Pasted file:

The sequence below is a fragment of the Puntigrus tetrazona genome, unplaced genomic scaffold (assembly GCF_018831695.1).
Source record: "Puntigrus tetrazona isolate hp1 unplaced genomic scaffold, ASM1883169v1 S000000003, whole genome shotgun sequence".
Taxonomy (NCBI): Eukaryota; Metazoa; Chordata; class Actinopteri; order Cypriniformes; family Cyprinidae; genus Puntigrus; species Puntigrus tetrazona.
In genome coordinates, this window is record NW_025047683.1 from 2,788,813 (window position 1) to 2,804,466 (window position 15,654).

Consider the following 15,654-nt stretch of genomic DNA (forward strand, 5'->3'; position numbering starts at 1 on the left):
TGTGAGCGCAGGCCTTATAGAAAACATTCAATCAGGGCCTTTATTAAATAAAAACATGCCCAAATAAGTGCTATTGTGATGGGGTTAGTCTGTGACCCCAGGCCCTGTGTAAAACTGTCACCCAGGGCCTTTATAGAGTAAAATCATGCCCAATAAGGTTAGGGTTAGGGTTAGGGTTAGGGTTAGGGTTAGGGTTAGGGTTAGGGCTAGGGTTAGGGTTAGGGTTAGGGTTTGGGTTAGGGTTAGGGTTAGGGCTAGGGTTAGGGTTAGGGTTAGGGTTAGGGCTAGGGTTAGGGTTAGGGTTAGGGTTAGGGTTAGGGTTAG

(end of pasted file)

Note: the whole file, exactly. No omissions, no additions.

The sequence below is a fragment of the Puntigrus tetrazona genome, unplaced genomic scaffold (assembly GCF_018831695.1).
Source record: "Puntigrus tetrazona isolate hp1 unplaced genomic scaffold, ASM1883169v1 S000000003, whole genome shotgun sequence".
Taxonomy (NCBI): Eukaryota; Metazoa; Chordata; class Actinopteri; order Cypriniformes; family Cyprinidae; genus Puntigrus; species Puntigrus tetrazona.
In genome coordinates, this window is record NW_025047683.1 from 2,788,813 (window position 1) to 2,804,466 (window position 15,654).

Consider the following 15,654-nt stretch of genomic DNA (forward strand, 5'->3'; position numbering starts at 1 on the left):
TGTGAGCGCAGGCCTTATAGAAAACATTCAATCAGGGCCTTTATTAAATAAAAACATGCCCAAATAAGTGCTATTGTGATGGGGTTAGTCTGTGACCCCAGGCCCTGTGTAAAACTGTCACCCAGGGCCTTTATAGAGTAAAATCATGCCCAATAAGGTTAGGGTTAGGGTTAGGGTTAGGGTTAGGGTTAGGGTTAGGGTTAGGGCTAGGGTTAGGGTTAGGGTTAGGGTTTGGGTTAGGGTTAGGGTTAGGGCTAGGGTTAGGGTTAGGGTTAGGGTTAGGGCTAGGGTTAGGGTTAGGGTTAGGGTTAGGGTTAGGGTTAG